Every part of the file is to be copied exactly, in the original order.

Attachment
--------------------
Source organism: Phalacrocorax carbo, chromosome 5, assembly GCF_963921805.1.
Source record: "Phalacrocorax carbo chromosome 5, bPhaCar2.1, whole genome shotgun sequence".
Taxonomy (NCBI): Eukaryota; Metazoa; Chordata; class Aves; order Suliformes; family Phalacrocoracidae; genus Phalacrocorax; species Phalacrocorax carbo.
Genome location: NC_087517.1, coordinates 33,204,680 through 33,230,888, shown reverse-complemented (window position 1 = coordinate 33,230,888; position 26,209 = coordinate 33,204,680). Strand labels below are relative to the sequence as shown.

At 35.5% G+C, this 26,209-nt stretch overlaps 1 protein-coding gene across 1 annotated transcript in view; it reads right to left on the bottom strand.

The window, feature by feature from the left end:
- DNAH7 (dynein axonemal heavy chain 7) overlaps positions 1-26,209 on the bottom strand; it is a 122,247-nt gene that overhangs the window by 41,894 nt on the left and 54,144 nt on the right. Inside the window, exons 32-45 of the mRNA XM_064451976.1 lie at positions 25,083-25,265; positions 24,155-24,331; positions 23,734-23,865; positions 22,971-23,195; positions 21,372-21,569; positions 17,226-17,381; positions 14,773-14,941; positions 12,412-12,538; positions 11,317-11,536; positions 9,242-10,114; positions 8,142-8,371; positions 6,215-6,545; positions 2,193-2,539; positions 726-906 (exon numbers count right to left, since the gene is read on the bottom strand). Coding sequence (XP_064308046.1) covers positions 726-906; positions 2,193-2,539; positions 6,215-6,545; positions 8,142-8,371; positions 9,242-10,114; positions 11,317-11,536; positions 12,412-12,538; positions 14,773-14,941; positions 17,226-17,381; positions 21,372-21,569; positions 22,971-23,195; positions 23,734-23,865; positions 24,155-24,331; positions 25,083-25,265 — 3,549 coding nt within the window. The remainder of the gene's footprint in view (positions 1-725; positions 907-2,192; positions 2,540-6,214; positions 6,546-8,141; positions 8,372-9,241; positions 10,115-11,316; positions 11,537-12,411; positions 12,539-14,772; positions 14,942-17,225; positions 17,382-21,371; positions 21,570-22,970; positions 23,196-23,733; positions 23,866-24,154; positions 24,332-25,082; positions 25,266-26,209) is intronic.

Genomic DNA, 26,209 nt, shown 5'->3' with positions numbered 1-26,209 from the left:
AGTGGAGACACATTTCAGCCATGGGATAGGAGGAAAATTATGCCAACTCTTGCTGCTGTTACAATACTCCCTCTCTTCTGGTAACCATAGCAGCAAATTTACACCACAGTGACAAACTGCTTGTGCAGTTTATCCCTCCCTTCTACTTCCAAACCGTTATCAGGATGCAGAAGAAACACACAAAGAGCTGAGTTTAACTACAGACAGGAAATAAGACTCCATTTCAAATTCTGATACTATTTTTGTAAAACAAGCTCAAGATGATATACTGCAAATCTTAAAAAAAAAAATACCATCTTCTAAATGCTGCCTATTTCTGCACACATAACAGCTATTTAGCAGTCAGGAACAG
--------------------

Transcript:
Source organism: Phalacrocorax carbo, chromosome 5, assembly GCF_963921805.1.
Source record: "Phalacrocorax carbo chromosome 5, bPhaCar2.1, whole genome shotgun sequence".
Taxonomy (NCBI): Eukaryota; Metazoa; Chordata; class Aves; order Suliformes; family Phalacrocoracidae; genus Phalacrocorax; species Phalacrocorax carbo.
Genome location: NC_087517.1, coordinates 33,204,680 through 33,230,888, shown reverse-complemented (window position 1 = coordinate 33,230,888; position 26,209 = coordinate 33,204,680). Strand labels below are relative to the sequence as shown.

At 35.5% G+C, this 26,209-nt stretch overlaps 1 protein-coding gene across 1 annotated transcript in view; it reads right to left on the bottom strand.

The window, feature by feature from the left end:
- DNAH7 (dynein axonemal heavy chain 7) overlaps positions 1-26,209 on the bottom strand; it is a 122,247-nt gene that overhangs the window by 41,894 nt on the left and 54,144 nt on the right. Inside the window, exons 32-45 of the mRNA XM_064451976.1 lie at positions 25,083-25,265; positions 24,155-24,331; positions 23,734-23,865; positions 22,971-23,195; positions 21,372-21,569; positions 17,226-17,381; positions 14,773-14,941; positions 12,412-12,538; positions 11,317-11,536; positions 9,242-10,114; positions 8,142-8,371; positions 6,215-6,545; positions 2,193-2,539; positions 726-906 (exon numbers count right to left, since the gene is read on the bottom strand). Coding sequence (XP_064308046.1) covers positions 726-906; positions 2,193-2,539; positions 6,215-6,545; positions 8,142-8,371; positions 9,242-10,114; positions 11,317-11,536; positions 12,412-12,538; positions 14,773-14,941; positions 17,226-17,381; positions 21,372-21,569; positions 22,971-23,195; positions 23,734-23,865; positions 24,155-24,331; positions 25,083-25,265 — 3,549 coding nt within the window. The remainder of the gene's footprint in view (positions 1-725; positions 907-2,192; positions 2,540-6,214; positions 6,546-8,141; positions 8,372-9,241; positions 10,115-11,316; positions 11,537-12,411; positions 12,539-14,772; positions 14,942-17,225; positions 17,382-21,371; positions 21,570-22,970; positions 23,196-23,733; positions 23,866-24,154; positions 24,332-25,082; positions 25,266-26,209) is intronic.

Genomic DNA, 26,209 nt, shown 5'->3' with positions numbered 1-26,209 from the left:
AGTGGAGACACATTTCAGCCATGGGATAGGAGGAAAATTATGCCAACTCTTGCTGCTGTTACAATACTCCCTCTCTTCTGGTAACCATAGCAGCAAATTTACACCACAGTGACAAACTGCTTGTGCAGTTTATCCCTCCCTTCTACTTCCAAACCGTTATCAGGATGCAGAAGAAACACACAAAGAGCTGAGTTTAACTACAGACAGGAAATAAGACTCCATTTCAAATTCTGATACTATTTTTGTAAAACAAGCTCAAGATGATATACTGCAAATCTTAAAAAAAAAAATACCATCTTCTAAATGCTGCCTATTTCTGCACACATAACAGCTATTTAGCAGTCAGGAACAG